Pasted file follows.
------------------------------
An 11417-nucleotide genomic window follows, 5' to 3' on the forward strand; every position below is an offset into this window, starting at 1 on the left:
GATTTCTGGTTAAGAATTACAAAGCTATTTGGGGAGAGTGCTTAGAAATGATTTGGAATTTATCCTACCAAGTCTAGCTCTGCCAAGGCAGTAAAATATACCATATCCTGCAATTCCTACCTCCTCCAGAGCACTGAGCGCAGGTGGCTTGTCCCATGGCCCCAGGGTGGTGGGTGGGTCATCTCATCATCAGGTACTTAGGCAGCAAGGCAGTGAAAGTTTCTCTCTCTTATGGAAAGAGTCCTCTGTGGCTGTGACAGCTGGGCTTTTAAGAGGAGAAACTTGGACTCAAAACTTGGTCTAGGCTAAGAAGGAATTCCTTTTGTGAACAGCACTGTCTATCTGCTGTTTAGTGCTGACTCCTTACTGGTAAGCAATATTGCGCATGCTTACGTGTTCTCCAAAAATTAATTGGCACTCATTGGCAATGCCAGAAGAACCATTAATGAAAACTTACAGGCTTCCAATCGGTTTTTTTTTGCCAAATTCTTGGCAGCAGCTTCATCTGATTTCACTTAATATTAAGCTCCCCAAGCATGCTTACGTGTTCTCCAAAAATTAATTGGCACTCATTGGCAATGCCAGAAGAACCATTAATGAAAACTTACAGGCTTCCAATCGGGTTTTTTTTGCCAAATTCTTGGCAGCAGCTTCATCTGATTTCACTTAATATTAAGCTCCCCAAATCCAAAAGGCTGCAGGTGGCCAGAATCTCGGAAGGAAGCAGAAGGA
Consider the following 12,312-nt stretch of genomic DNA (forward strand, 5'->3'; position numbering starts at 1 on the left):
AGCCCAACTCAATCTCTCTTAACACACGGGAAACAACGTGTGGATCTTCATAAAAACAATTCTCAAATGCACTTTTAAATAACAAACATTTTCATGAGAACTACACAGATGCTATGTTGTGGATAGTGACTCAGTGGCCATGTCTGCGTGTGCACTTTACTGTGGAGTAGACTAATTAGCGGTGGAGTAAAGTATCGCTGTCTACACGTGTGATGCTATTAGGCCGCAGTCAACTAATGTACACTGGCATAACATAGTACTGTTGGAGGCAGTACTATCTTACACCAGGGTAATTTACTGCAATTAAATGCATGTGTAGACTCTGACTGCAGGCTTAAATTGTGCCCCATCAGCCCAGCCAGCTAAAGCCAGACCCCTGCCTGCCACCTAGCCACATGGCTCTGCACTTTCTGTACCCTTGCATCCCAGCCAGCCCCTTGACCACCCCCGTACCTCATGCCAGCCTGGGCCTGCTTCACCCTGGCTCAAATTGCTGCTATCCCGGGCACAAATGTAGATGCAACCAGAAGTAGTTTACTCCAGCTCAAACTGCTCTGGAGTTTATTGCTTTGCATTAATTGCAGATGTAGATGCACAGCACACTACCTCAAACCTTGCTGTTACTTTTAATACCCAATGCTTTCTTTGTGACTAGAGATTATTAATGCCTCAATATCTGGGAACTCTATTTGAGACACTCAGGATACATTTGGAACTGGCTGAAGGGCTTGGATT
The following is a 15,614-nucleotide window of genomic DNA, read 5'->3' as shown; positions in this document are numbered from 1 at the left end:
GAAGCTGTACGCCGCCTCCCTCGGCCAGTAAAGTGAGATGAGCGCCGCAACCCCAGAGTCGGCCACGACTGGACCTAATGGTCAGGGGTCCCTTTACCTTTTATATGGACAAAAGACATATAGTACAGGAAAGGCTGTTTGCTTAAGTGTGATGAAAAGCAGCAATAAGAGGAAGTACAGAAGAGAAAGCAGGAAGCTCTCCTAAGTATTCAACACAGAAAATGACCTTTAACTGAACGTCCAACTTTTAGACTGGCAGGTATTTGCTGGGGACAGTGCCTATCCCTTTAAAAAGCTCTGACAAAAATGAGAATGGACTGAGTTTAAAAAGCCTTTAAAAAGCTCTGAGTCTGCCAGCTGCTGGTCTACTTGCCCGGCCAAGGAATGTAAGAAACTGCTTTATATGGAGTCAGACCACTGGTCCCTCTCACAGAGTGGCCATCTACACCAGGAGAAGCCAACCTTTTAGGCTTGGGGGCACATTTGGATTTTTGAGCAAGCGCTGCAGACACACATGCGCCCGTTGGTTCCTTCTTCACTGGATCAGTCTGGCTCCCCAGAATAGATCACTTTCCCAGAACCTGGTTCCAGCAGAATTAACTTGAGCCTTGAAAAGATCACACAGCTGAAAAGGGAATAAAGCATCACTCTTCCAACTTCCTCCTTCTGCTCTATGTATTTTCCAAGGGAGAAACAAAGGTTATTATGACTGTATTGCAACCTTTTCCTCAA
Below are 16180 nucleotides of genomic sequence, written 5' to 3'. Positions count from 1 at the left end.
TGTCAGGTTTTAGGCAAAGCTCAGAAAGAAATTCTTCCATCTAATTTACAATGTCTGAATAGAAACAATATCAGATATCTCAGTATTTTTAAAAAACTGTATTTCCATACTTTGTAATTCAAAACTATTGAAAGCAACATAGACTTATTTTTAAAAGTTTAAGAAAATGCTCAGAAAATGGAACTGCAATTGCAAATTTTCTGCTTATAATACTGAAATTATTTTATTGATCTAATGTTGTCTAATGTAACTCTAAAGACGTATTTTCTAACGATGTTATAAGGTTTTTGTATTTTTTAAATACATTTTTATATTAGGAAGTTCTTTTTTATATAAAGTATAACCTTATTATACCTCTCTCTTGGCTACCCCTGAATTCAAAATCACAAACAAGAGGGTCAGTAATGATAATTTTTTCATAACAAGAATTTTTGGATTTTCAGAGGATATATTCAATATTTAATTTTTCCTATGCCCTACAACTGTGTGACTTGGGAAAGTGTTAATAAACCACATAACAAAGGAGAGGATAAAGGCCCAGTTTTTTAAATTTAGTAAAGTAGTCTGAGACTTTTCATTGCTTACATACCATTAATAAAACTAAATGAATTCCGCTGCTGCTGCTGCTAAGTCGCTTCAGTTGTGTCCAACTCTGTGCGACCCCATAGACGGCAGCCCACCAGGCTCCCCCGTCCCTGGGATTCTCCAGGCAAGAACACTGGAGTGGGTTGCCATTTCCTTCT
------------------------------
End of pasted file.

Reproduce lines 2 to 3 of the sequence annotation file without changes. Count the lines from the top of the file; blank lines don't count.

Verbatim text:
GATTTCTGGTTAAGAATTACAAAGCTATTTGGGGAGAGTGCTTAGAAATGATTTGGAATTTATCCTACCAAGTCTAGCTCTGCCAAGGCAGTAAAATATACCATATCCTGCAATTCCTACCTCCTCCAGAGCACTGAGCGCAGGTGGCTTGTCCCATGGCCCCAGGGTGGTGGGTGGGTCATCTCATCATCAGGTACTTAGGCAGCAAGGCAGTGAAAGTTTCTCTCTCTTATGGAAAGAGTCCTCTGTGGCTGTGACAGCTGGGCTTTTAAGAGGAGAAACTTGGACTCAAAACTTGGTCTAGGCTAAGAAGGAATTCCTTTTGTGAACAGCACTGTCTATCTGCTGTTTAGTGCTGACTCCTTACTGGTAAGCAATATTGCGCATGCTTACGTGTTCTCCAAAAATTAATTGGCACTCATTGGCAATGCCAGAAGAACCATTAATGAAAACTTACAGGCTTCCAATCGGTTTTTTTTTGCCAAATTCTTGGCAGCAGCTTCATCTGATTTCACTTAATATTAAGCTCCCCAAGCATGCTTACGTGTTCTCCAAAAATTAATTGGCACTCATTGGCAATGCCAGAAGAACCATTAATGAAAACTTACAGGCTTCCAATCGGGTTTTTTTTGCCAAATTCTTGGCAGCAGCTTCATCTGATTTCACTTAATATTAAGCTCCCCAAATCCAAAAGGCTGCAGGTGGCCAGAATCTCGGAAGGAAGCAGAAGGA
Consider the following 12,312-nt stretch of genomic DNA (forward strand, 5'->3'; position numbering starts at 1 on the left):